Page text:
I took a sip of wine as I imagined Nana in the woods by herself. What if those people were on meth? Or strung out on opioids? What if they followed her home and broke into the cottage looking for something to steal? Even if they were regular folks camping in the forest, what if a wild animal attacked her? I knew for a fact that black bears roamed the rural areas of northeast Georgia. Sometimes they even showed up in the Atlanta suburbs.
"Goodness, I was fine," Nana protested, apparently reading my thoughts. "It's just that my grandmother's been on my mind lately, and I remembered there were some old fig bushes where her house used to be. I thought it would be fun to make fig preserves like Grandma used to make."
Jeannette looked at the ceiling in a Lord-help-me kind of way.
"I know some people think it's old-fashioned," Nana said, "but the neighborly thing to do is for all three of us to pay Forest Water a visit."
"Isn't that a lovely name? We can walk down there right now so I can introduce you."
She pushed her chair back from the table and stood up as though we should follow her out the door.
"It's almost dark, Nana. How about we go in the morning?"
She eyed the front window, noticing dusk had settled, then sat down again.
"Did I ever tell you about that passenger who put his hand on my fanny on a flight to Madrid?" she said suddenly. "He squeezed my derriere and gave me such a lecherous grin! The nerve! Of course, times were different back then. If I had a nickel for every time a man touched my behind while I was a stewardess, I could've bought myself a week at a ski resort in the Swiss Alps! Not to mention all the times I was propositioned."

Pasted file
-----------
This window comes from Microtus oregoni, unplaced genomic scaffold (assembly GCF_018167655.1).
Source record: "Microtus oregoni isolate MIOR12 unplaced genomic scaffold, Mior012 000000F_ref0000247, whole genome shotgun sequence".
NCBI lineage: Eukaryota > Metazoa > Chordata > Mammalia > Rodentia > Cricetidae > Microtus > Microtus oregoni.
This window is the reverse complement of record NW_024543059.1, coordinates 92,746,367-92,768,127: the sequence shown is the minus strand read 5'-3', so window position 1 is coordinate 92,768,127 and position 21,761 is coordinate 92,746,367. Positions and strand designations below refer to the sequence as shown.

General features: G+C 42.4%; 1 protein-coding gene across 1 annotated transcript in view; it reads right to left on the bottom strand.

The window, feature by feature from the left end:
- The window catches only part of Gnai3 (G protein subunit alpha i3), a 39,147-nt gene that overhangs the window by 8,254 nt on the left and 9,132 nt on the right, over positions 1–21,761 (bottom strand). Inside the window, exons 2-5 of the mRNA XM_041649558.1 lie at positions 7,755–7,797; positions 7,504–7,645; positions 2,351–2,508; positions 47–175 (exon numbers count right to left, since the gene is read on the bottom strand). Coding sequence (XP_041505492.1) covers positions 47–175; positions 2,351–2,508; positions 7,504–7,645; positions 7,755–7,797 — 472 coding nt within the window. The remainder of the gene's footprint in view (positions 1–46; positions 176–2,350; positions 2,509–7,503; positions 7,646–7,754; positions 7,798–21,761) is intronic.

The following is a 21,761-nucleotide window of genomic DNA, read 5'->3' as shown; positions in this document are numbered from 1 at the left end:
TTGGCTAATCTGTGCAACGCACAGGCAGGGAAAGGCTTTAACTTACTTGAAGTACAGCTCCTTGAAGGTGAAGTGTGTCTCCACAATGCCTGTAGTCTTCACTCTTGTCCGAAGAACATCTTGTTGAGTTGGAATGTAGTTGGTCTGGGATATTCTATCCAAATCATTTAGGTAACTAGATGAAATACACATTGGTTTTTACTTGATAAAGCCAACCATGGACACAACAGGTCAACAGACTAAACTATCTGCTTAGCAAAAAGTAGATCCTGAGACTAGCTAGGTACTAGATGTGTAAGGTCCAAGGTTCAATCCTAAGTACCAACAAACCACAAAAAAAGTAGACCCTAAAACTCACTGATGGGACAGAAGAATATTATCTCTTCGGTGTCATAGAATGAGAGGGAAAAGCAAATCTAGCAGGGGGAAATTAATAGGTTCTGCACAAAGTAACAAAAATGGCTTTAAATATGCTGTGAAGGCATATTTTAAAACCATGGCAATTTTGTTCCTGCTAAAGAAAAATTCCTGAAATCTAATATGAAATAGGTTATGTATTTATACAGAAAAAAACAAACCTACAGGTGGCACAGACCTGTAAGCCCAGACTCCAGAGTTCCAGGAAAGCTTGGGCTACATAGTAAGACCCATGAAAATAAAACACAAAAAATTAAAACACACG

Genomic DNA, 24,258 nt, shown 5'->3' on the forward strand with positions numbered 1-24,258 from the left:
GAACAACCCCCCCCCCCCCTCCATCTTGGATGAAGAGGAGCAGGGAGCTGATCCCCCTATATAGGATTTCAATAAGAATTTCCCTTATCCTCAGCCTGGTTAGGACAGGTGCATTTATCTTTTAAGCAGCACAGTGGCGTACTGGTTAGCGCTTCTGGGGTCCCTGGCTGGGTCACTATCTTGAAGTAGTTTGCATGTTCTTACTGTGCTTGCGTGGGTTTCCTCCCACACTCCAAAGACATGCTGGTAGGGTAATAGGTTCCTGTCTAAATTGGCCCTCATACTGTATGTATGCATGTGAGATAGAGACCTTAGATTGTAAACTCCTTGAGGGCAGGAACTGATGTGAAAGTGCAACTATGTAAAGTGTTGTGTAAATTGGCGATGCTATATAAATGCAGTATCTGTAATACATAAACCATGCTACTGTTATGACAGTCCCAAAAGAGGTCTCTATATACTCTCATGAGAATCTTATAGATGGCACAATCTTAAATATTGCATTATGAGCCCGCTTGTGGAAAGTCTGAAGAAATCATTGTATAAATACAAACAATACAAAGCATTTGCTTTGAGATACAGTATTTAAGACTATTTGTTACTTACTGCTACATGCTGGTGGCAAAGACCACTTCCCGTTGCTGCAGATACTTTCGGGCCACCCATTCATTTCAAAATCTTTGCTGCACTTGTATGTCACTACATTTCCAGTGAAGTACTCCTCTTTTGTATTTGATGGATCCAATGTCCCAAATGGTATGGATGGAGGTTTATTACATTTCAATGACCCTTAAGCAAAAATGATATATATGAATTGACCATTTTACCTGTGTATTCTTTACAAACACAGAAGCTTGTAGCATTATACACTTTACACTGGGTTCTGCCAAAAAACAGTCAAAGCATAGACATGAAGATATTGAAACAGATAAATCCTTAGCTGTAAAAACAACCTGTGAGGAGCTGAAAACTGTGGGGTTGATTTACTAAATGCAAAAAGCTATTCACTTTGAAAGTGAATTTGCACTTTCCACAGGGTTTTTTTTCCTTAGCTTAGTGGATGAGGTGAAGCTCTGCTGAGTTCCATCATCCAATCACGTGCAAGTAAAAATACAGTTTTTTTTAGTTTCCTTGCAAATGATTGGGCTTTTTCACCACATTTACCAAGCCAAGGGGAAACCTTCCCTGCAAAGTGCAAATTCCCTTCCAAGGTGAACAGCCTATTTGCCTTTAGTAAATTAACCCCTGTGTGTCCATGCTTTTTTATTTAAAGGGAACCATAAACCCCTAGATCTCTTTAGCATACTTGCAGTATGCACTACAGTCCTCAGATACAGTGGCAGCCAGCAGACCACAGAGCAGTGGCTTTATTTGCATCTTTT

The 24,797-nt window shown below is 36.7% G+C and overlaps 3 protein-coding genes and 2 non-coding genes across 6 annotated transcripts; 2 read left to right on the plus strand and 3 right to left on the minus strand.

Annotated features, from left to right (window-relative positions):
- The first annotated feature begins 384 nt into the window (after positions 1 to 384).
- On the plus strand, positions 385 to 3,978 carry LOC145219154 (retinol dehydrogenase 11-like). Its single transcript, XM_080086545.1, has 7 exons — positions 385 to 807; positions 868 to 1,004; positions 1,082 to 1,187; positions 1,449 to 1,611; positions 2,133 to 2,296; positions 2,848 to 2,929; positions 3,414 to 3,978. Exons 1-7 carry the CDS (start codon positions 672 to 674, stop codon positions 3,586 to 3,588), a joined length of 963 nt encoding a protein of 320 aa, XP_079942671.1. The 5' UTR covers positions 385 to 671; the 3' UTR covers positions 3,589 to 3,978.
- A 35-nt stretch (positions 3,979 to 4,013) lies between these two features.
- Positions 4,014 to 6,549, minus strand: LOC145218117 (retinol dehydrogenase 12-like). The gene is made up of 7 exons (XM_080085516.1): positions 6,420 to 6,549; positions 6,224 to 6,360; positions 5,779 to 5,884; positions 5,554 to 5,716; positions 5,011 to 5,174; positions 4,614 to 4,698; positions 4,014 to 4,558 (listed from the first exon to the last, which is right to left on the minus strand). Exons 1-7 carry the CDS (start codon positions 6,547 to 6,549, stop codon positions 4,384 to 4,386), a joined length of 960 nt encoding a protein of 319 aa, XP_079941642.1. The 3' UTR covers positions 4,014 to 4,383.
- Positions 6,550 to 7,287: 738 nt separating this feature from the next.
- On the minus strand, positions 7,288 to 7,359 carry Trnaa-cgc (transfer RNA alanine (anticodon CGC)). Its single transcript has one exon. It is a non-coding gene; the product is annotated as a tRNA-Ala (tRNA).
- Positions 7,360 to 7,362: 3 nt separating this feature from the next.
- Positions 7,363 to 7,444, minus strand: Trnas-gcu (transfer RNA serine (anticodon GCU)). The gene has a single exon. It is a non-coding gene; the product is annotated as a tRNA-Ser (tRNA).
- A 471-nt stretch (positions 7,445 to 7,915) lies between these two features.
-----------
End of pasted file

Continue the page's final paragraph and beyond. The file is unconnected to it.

"You were one hot babe!" I teased.
She fluffed her hair like an old movie star in reply.
"And the uniforms we wore," she said. "They were baby blue with matching pillbox hats. So pretty. But we had to watch what we ate. Couldn't gain a pound or they'd fire us. Too bad I had to retire so young. Stewardesses couldn't gain weight, they couldn't be married and they couldn't be over thirty!"
"Unbridled sexism," I muttered.
When we finished eating, the three of us cleared the table, Nana having moved on to regaling us with stories about her second career as an elementary school teacher.
"That's the best age," she said. "I don't like it when they get all hormone-y."
She chuckled as she headed off to brush her teeth, her little black furball trotting along behind.
"I take it she invited you to dinner and forgot to tell me," Jeannette whispered.
"Yeah. She said to come to the Athens house."
"You're sure you have my cell number?" she said.
"You're right. My fault. I'll keep you posted from now on. But, honestly, I'm not sure this cottage is the best place for her, isolated as it is."
"That's above my pay grade," she replied, loading bowls into the dishwasher.
"I need to call my mom. I keep telling her she should come for a visit and she keeps saying she will when she can find the time."